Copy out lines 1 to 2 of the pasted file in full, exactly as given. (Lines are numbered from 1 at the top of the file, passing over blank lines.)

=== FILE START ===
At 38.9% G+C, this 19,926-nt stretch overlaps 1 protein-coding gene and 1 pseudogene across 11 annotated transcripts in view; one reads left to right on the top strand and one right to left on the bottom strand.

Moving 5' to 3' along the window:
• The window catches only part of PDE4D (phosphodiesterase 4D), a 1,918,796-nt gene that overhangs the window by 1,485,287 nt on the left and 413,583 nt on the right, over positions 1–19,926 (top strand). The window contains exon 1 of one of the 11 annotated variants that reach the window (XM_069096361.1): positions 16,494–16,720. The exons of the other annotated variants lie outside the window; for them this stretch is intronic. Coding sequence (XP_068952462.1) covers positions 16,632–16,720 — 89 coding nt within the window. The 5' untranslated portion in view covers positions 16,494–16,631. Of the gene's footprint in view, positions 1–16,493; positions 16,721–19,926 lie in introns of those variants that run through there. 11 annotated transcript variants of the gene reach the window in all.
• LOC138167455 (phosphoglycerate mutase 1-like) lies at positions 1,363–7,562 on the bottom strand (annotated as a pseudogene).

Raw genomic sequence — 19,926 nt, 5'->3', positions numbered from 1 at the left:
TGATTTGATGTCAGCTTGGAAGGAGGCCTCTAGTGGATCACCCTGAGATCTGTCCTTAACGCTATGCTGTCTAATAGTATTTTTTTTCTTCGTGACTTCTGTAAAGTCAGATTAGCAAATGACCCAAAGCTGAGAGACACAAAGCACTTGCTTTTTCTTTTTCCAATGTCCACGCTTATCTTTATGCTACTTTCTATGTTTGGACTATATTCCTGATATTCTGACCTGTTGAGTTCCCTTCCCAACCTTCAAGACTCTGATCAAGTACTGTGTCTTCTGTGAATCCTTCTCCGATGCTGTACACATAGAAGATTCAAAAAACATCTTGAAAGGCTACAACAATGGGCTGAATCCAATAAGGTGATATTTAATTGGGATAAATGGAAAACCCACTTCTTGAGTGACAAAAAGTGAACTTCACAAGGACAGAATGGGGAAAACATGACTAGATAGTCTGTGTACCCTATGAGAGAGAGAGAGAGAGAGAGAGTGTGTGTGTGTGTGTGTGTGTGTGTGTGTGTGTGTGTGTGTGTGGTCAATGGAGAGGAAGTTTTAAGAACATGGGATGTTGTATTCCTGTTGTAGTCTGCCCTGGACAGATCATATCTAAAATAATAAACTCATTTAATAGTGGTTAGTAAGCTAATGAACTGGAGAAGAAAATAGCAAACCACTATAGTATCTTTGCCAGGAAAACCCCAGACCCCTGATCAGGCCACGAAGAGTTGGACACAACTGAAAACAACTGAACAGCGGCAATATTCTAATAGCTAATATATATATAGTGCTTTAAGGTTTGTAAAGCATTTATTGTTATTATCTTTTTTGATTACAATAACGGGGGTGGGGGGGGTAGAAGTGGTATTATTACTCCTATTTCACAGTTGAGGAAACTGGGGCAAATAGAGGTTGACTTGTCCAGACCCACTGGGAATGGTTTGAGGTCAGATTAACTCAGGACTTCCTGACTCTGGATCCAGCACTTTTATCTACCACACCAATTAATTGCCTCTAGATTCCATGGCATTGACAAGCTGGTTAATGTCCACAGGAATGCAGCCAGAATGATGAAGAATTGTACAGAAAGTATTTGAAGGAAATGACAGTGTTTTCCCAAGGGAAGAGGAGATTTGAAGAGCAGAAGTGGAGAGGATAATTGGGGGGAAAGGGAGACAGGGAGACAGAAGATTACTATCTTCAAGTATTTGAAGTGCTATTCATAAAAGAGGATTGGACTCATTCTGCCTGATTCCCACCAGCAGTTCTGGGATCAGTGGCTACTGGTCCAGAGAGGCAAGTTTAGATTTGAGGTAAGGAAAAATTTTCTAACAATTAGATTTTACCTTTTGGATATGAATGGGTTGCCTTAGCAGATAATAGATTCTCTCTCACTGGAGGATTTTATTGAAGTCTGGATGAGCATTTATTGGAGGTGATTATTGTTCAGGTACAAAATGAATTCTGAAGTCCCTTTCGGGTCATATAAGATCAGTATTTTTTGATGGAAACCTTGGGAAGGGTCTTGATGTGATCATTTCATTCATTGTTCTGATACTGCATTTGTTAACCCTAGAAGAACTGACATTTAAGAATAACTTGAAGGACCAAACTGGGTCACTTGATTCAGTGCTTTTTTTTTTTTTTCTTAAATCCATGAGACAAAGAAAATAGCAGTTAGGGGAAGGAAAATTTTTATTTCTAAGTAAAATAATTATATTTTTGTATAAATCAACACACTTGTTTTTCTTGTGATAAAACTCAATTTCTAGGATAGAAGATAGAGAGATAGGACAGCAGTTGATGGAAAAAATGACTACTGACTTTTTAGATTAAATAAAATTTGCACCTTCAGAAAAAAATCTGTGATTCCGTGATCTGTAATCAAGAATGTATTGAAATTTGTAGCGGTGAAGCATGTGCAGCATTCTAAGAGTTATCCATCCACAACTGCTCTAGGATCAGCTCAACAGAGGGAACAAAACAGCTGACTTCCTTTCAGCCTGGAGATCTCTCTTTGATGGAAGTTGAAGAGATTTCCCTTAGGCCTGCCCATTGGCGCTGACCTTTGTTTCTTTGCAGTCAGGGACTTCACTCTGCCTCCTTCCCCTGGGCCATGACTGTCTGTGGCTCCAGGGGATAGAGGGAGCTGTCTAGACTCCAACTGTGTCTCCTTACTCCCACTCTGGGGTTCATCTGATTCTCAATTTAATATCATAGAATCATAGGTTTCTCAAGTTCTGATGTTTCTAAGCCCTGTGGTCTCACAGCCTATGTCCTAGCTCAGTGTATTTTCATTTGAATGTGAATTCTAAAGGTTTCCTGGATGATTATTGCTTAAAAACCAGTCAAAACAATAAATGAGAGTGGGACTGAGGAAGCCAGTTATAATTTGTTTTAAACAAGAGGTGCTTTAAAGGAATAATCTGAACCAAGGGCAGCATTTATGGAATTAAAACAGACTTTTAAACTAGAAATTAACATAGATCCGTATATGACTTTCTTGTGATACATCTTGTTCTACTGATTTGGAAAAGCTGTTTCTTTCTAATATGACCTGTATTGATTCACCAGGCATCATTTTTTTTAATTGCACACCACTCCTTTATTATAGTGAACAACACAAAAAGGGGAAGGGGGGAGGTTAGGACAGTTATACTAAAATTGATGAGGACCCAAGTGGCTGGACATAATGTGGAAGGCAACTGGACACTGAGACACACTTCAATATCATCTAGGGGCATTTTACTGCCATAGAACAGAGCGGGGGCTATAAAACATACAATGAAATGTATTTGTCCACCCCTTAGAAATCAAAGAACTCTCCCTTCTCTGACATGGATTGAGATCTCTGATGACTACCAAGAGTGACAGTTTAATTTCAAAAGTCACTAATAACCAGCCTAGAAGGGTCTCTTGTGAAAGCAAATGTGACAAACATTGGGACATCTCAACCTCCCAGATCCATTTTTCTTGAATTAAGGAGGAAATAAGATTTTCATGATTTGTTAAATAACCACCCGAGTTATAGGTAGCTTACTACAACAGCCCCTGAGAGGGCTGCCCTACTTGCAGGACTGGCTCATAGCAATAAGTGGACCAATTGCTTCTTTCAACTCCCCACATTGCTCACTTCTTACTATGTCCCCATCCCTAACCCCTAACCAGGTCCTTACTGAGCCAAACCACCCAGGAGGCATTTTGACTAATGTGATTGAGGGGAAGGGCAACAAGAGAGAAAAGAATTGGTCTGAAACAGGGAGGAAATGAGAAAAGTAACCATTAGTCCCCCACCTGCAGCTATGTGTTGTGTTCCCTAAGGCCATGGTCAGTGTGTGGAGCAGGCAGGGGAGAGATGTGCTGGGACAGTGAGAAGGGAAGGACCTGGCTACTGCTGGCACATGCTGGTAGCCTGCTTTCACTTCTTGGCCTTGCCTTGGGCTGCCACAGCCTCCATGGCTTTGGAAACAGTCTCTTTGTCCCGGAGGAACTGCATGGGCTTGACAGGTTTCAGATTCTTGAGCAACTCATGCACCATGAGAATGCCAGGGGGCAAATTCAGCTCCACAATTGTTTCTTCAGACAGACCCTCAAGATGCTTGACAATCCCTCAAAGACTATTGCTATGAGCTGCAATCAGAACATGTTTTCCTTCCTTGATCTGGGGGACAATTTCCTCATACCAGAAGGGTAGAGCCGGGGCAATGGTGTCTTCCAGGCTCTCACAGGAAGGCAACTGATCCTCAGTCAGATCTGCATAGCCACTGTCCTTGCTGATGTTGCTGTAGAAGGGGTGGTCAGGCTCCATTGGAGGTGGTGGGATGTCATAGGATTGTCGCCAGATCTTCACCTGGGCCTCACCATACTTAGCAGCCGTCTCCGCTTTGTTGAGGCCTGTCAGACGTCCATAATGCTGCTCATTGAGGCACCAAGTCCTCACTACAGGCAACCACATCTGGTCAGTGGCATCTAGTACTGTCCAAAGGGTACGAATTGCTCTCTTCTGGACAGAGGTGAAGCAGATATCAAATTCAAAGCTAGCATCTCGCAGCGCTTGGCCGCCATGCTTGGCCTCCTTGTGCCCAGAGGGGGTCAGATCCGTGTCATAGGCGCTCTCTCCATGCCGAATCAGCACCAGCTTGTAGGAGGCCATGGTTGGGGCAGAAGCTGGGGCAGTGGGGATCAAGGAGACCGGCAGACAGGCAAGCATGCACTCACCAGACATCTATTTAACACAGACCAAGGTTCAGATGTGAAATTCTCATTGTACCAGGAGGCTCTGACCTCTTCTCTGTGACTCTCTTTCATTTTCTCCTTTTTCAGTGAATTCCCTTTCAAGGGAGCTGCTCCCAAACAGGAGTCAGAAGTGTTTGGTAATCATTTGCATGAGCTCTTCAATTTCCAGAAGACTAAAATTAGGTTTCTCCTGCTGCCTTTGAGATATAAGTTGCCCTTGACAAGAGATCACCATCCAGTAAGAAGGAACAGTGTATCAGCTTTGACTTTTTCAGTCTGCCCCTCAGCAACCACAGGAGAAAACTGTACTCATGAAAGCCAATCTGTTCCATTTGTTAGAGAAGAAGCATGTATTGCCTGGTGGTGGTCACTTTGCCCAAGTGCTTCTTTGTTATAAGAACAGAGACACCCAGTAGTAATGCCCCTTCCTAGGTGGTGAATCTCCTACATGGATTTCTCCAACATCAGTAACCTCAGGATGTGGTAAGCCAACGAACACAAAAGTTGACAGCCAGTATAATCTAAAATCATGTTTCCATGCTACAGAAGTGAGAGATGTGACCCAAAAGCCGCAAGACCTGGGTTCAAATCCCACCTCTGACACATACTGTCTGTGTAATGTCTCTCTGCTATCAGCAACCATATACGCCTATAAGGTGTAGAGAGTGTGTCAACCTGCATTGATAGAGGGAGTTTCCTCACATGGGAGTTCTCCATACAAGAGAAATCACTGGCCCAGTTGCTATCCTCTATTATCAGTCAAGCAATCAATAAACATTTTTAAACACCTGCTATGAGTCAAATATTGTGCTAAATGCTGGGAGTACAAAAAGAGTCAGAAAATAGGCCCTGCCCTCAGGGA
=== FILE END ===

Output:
At 38.9% G+C, this 19,926-nt stretch overlaps 1 protein-coding gene and 1 pseudogene across 11 annotated transcripts in view; one reads left to right on the top strand and one right to left on the bottom strand.

Moving 5' to 3' along the window: